Pentagon considers sending more than 18,000 troops to help vaccinate America

'That is a no-fail mission.'

Defense Secretary Lloyd Austin has approved the deployment of more than 4,800 active-duty troops to make sure that people across the country receive a vaccine for the novel coronavirus (COVID-19) and several thousand more could eventually join vaccination efforts.

“I want to tell is the threat to our homeland is absolutely COVID and that’s what we’re attacking here today,” said Air Force Gen. Glen D. VanHerck, head of U.S. Northern Command. “It’s important to realize that it is a threat and we have to take an operational perspective. That is a no-fail mission.”

Currently, 222 soldiers are assigned to a community vaccination center in Los Angeles and another 25 service members have been deployed to New Jersey, VanHerck said during a Tuesday Pentagon news briefing. More troops will soon be sent to similar facilities in Houston, Dallas, Queens, and Brooklyn.

The Federal Emergency Management Agency has requested that the Defense Department provide up to 100 teams of service members to assist at vaccination sites, VanHerck said. That would break down to 50 teams with 222 personnel each, and another 50 teams that each have 139 service members.

So far a total of 25 teams have been allocated to Northern Command, and they are in various stages of deploying, defense officials said. VanHerck said on Tuesday that he has asked that the Defense Department identify the troops needed to meet the remainder of FEMA’s request.

If Defense Secretary Lloyd Austin approves deploying all 100 teams, up to 18,050 active-duty service members could be deployed to states and territories to help vaccinate people. But neither Austin nor any other senior military leader has approved mobilizing that many troops yet, said a defense official, who spoke on condition of anonymity due to the sensitivity of the matter.

The Defense Department is currently taking an incremental approach to assigning troops to the COVID-19 vaccination efforts, and it is not yet known if all 100 teams will ultimately be deployed, the defense official said.

In the event all 100 teams are mobilized, they could conceivably vaccinate more than 400,000 people per day, Acting Federal Emergency Management Agency Director Robert Fenton Jr. said during Tuesday’s briefing.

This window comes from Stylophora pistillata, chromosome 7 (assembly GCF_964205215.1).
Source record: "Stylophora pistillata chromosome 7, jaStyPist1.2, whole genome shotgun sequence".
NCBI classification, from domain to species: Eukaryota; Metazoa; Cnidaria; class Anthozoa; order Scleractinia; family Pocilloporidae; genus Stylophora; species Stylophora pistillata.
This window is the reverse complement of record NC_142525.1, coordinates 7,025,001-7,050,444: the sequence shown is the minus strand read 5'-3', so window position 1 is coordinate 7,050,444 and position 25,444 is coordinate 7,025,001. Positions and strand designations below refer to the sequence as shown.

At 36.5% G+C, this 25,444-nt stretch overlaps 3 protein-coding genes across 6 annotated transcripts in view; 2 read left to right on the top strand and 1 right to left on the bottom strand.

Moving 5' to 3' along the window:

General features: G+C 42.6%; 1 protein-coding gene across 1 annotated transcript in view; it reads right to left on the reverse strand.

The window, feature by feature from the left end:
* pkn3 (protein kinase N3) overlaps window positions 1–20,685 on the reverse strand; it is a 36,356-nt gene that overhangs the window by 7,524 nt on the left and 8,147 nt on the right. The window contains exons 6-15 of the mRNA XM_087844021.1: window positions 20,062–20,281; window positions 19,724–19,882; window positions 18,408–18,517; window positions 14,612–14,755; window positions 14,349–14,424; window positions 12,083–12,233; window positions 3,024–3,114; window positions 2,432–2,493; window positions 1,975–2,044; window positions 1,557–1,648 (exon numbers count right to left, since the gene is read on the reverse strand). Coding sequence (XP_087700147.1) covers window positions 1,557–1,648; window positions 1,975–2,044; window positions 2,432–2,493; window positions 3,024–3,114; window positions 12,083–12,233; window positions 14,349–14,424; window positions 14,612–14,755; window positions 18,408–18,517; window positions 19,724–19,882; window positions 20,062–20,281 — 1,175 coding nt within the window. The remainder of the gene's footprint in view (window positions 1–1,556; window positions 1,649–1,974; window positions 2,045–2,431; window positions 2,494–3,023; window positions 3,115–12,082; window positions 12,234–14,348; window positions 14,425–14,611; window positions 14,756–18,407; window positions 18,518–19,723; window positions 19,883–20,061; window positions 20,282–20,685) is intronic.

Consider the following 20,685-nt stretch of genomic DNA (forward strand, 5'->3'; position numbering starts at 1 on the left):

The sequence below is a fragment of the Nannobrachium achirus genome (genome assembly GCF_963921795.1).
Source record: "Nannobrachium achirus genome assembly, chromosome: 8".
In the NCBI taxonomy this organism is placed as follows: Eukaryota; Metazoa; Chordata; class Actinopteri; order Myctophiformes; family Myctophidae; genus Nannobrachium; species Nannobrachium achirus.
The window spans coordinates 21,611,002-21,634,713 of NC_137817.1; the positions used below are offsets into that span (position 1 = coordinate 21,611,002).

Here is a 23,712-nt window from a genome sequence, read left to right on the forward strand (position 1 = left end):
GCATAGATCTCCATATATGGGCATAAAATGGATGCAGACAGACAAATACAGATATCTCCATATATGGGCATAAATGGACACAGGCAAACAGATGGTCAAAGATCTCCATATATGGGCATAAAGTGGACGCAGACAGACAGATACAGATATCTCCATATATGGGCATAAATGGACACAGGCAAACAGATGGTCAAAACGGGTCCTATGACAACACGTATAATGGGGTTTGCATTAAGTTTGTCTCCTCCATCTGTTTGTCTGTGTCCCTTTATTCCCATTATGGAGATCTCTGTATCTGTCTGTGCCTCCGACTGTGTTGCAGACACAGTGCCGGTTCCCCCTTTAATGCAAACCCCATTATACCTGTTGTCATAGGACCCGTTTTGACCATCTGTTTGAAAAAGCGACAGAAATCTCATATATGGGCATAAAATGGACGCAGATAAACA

More than 485,000 Americans have died of COVID-19, according to the U.S. Centers for Disease Control and Prevention. So far, more than 15 million Americans have received two doses of a COVID vaccine.

Because the COVID-19 vaccines have been approved on an emergency use basis, it is not mandatory for service members and other Defense Department personnel to get vaccinated. About one-third of service members have refused to take the vaccine, Air Force Maj. General Jeff Taliaferro, vice director of operations for the Joint Chiefs of Staff, told the House Armed Services Committee on Wednesday.

Taliaferro’s comments marked the first time any defense official has publicly disclosed how many troops are refusing to get vaccinated for COVID-19. Pentagon officials have repeatedly insisted that the military does not track that data.

Featured image: Featured image: A a combat medic holds a dosage of COVID-19 vaccine at the Harrison County Health Department in Gulfport, Miss., Jan. 5, 2021. (U.S. National Guard photo by A. Danielle Thomas)

Jeff Schogol

Jeff Schogolis the senior Pentagon reporter for Task & Purpose. He has covered the military for 15 years. You can email him at schogol@taskandpurpose.com, direct message @JeffSchogol on Twitter, or reach him on WhatsApp and Signal at 703-909-6488. Contact the author here.